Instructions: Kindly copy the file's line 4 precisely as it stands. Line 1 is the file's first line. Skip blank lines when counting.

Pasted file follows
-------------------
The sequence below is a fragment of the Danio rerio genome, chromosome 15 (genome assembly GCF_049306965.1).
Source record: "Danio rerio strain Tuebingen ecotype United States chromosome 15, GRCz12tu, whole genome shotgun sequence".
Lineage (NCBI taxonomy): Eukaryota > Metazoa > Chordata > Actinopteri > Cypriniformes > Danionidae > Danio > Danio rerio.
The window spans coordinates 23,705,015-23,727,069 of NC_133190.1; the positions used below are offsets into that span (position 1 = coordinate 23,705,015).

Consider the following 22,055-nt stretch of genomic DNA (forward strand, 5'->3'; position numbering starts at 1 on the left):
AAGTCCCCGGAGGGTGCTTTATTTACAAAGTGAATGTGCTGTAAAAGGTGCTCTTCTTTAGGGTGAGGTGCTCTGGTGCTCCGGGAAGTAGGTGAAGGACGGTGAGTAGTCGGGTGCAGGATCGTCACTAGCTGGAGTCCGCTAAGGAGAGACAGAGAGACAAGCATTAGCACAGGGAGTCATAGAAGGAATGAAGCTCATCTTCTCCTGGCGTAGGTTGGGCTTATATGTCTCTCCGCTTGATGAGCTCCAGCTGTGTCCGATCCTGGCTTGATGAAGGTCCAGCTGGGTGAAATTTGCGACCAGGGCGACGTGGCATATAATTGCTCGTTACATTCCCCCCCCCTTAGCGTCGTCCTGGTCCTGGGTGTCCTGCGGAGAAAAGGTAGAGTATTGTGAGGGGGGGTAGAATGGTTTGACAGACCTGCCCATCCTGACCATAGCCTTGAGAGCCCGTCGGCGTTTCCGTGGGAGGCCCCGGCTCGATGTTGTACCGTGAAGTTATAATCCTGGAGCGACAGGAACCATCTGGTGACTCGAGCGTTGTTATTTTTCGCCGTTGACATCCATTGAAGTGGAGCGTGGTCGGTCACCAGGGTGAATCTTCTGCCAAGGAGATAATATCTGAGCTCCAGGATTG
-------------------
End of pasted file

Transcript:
The window spans coordinates 23,705,015-23,727,069 of NC_133190.1; the positions used below are offsets into that span (position 1 = coordinate 23,705,015).